Assessing sudden cardiac death

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In a new study, Dr Pierluigi Tricoci of the Duke Clinical Research Institute, Durham, North Carolina, and colleagues assessed the cumulative incidence of sudden cardiac death (SCD) during long-term follow-up after non-ST-segment elevation acute coronary syndrome (NSTE ACS; a type of heart attack or unstable angina with certain findings on an electrocardiogram), and developed a risk model and risk score for SCD after NSTE ACS.

Improving management strategies to prevent SCD after an ACS requires an understanding of a patient’s individual absolute risk. However, algorithms to assess individual patients’ risks have not been developed. For this study, the researchers merged individual data from 4 multinational randomised clinical trials among patients presenting with an ACS. The cumulative incidence of SCD and cardiovascular death was examined according to time after NSTE ACS. Clinical factors at baseline and after the index event that were associated with SCD after NSTE ACS were identified. Baseline factors were used to develop a risk model.

Of the initial 48,286 patients in the analysis, 37,555 patients were enrolled after NSTE ACS. Among these, 2,109 deaths occurred after a median follow-up of 12.1 months. Of 1,640 cardiovascular deaths, 513 (31 percent) were SCD. At 6, 18, and 30 months, the cumulative incidence estimates of SCD were 0.8%, 1.7%, and 2.4%, respectively. The researchers found that certain clinical variables were significantly associated with SCD.

“We report 3 main findings of this analysis. First, in the current NSTE ACS therapeutic era, SCD occurs relatively infrequently at a rate of approximately 1% per year, yet it accounts for one-third of cardiovascular deaths observed during follow-up. Sudden cardiac death accrues continuously over time; its incidence does not plateau even after the first year from the acute event. Second, an SCD risk model consisting of commonly collected clinical variables, from which we derived a more user-friendly risk score, can be used for risk stratification of SCD and identification of patients who are at higher risk for SCD. Third, recurrent events subsequent to the initial ACS presentation, in particular recurrent (heart attack) and rehospitalisation, are associated with the risk for subsequent SCD,” the authors write.

“Future research is needed to assess the implementation of drug¬ or device-based strategies that may reduce the risk for SCD in high-risk patients after NSTE ACS.”

Abstract
Importance: In the current therapeutic era, the risk for sudden cardiac death (SCD) after non–ST-segment elevation acute coronary syndrome (NSTE ACS) has not been characterized completely.
Objective: To determine the cumulative incidence of SCD during long-term follow-up after NSTE ACS, to develop a risk model and risk score for SCD after NSTE ACS, and to assess the association between recurrent events after the initial ACS presentation and the risk for SCD.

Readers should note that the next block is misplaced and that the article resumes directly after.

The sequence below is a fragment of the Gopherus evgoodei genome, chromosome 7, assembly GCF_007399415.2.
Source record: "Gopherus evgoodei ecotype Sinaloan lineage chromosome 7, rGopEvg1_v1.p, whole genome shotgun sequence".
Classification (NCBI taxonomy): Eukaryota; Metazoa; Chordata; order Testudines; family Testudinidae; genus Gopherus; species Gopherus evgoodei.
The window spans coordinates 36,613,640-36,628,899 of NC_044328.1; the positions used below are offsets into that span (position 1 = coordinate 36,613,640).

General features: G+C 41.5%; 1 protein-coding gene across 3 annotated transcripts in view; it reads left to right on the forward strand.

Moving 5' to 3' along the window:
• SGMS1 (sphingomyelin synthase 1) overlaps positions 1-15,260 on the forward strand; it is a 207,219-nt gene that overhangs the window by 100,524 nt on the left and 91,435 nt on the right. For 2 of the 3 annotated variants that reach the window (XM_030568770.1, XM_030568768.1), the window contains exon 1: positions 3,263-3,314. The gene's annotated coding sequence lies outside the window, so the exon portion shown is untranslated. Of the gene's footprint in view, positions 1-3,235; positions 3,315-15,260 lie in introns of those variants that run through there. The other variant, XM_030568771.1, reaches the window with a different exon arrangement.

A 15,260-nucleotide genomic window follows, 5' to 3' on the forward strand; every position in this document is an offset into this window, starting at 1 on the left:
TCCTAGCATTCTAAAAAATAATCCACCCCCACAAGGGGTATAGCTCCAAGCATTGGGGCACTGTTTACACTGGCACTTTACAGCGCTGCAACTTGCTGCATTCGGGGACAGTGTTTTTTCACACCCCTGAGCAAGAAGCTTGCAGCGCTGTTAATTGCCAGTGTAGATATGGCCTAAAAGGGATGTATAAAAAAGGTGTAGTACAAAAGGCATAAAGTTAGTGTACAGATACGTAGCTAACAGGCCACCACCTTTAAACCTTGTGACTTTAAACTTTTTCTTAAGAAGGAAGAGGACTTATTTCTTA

Design, Setting, and Participants: This pooled cohort analysis merged individual data from 48 286 participants in 4 trials: the Apixaban for Prevention of Acute Ischemic Events 2 (APPRAISE-2), Study of Platelet Inhibition and Patient Outcomes (PLATO), Thrombin Receptor Antagonist for Clinical Event Reduction in Acute Coronary Syndrome (TRACER), and Targeted Platelet Inhibition to Clarify the Optimal Strategy to Medically Manage Acute Coronary Syndromes (TRILOGY ACS) trials. The cumulative incidence of SCD and cardiovascular death was examined according to time after NSTE ACS. Using competing risk and Cox proportional hazards models, clinical factors at baseline and after the index event that were associated with SCD after NSTE ACS were identified. Baseline factors were used to develop a risk model. Data were analyzed from January 2, 2014, to December 11, 2015.
Main Outcomes and Measures: Sudden cardiac death.
Results: Of the initial 48 286 patients, 37 555 patients were enrolled after NSTE ACS (67.4% men; 32.6% women; median [interquartile range] age, 65 [57-72] years). Among these, 2109 deaths occurred after a median follow-up of 12.1 months. Of 1640 cardiovascular deaths, 513 (31.3%) were SCD. At 6, 18, and 30 months, the cumulative incidence estimates of SCD were 0.79%, 1.65%, and 2.37%, respectively. Reduced left ventricular ejection fraction, older age, diabetes mellitus, lower estimated glomerular filtration rate, higher heart rate, prior myocardial infarction, peripheral artery disease, Asian race, male sex, and high Killip class were significantly associated with SCD. A model developed to calculate the risk for SCD in trials with systematic collection of left ventricular ejection fraction had a C index of 0.77. An integer-based score was developed from this model and yielded a calculated SCD probability ranging from 0.1% to 56.7% (C statistic, 0.75). In a multivariable model that included time-dependent clinical events occurring after the index hospitalization for ACS, SCD was associated with recurrent myocardial infarction (hazard ratio [HR], 2.95; 95% CI, 2.29-3.80; P < .001) and any hospitalization (HR, 2.45; 95% CI, 1.98-3.03; P < .001), whereas coronary revascularization had a negative relationship with SCD (HR, 0.75; 95% CI, 0.58-0.98; P = .03).
Conclusions and Relevance: In the current therapeutic era, SCD accounts for about one-third of cardiovascular deaths after NSTE ACS. Risk stratification can be performed with good accuracy using commonly collected clinical variables. Clinical events occurring after the index hospitalization are underappreciated but important risk factors.

JAMA material
JAMA Cardiology abstract


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